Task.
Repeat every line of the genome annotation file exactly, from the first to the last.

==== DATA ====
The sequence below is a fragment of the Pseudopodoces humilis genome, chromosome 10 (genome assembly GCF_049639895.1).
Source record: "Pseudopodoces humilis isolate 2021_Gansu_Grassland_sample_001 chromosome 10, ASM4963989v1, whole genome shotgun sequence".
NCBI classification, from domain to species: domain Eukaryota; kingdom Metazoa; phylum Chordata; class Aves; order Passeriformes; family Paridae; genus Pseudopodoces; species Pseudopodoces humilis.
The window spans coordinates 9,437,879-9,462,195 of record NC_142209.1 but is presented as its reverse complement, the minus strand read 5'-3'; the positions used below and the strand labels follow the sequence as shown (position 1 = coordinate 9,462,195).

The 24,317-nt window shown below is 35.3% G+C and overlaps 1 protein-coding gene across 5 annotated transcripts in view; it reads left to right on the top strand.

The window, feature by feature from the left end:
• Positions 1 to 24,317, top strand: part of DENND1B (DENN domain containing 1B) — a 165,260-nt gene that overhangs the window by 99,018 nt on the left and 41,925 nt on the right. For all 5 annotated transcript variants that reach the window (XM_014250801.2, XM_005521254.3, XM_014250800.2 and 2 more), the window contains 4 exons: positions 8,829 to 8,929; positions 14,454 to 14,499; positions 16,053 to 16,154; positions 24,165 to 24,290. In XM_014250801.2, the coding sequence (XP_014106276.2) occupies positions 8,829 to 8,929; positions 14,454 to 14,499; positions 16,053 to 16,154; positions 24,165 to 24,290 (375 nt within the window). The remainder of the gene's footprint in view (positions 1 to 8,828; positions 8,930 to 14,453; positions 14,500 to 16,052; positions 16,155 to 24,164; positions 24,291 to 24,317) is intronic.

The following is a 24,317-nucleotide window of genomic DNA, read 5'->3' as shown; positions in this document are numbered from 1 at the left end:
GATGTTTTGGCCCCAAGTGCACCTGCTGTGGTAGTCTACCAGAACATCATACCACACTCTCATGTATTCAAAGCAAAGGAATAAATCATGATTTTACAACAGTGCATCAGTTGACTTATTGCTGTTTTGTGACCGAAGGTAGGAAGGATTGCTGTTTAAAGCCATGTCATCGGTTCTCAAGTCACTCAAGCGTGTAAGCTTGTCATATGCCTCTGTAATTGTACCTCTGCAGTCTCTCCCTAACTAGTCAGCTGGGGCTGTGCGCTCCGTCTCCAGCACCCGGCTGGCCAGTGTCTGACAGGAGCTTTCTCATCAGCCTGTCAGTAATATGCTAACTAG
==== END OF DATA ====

The sequence below is a fragment of the Pseudopodoces humilis genome, chromosome 10 (genome assembly GCF_049639895.1).
Source record: "Pseudopodoces humilis isolate 2021_Gansu_Grassland_sample_001 chromosome 10, ASM4963989v1, whole genome shotgun sequence".
NCBI classification, from domain to species: domain Eukaryota; kingdom Metazoa; phylum Chordata; class Aves; order Passeriformes; family Paridae; genus Pseudopodoces; species Pseudopodoces humilis.
The window spans coordinates 9,437,879-9,462,195 of record NC_142209.1 but is presented as its reverse complement, the minus strand read 5'-3'; the positions used below and the strand labels follow the sequence as shown (position 1 = coordinate 9,462,195).

The 24,317-nt window shown below is 35.3% G+C and overlaps 1 protein-coding gene across 5 annotated transcripts in view; it reads left to right on the top strand.

The window, feature by feature from the left end:
• Positions 1 to 24,317, top strand: part of DENND1B (DENN domain containing 1B) — a 165,260-nt gene that overhangs the window by 99,018 nt on the left and 41,925 nt on the right. For all 5 annotated transcript variants that reach the window (XM_014250801.2, XM_005521254.3, XM_014250800.2 and 2 more), the window contains 4 exons: positions 8,829 to 8,929; positions 14,454 to 14,499; positions 16,053 to 16,154; positions 24,165 to 24,290. In XM_014250801.2, the coding sequence (XP_014106276.2) occupies positions 8,829 to 8,929; positions 14,454 to 14,499; positions 16,053 to 16,154; positions 24,165 to 24,290 (375 nt within the window). The remainder of the gene's footprint in view (positions 1 to 8,828; positions 8,930 to 14,453; positions 14,500 to 16,052; positions 16,155 to 24,164; positions 24,291 to 24,317) is intronic.

The following is a 24,317-nucleotide window of genomic DNA, read 5'->3' as shown; positions in this document are numbered from 1 at the left end:
GATGTTTTGGCCCCAAGTGCACCTGCTGTGGTAGTCTACCAGAACATCATACCACACTCTCATGTATTCAAAGCAAAGGAATAAATCATGATTTTACAACAGTGCATCAGTTGACTTATTGCTGTTTTGTGACCGAAGGTAGGAAGGATTGCTGTTTAAAGCCATGTCATCGGTTCTCAAGTCACTCAAGCGTGTAAGCTTGTCATATGCCTCTGTAATTGTACCTCTGCAGTCTCTCCCTAACTAGTCAGCTGGGGCTGTGCGCTCCGTCTCCAGCACCCGGCTGGCCAGTGTCTGACAGGAGCTTTCTCATCAGCCTGTCAGTAATATGCTAACTAG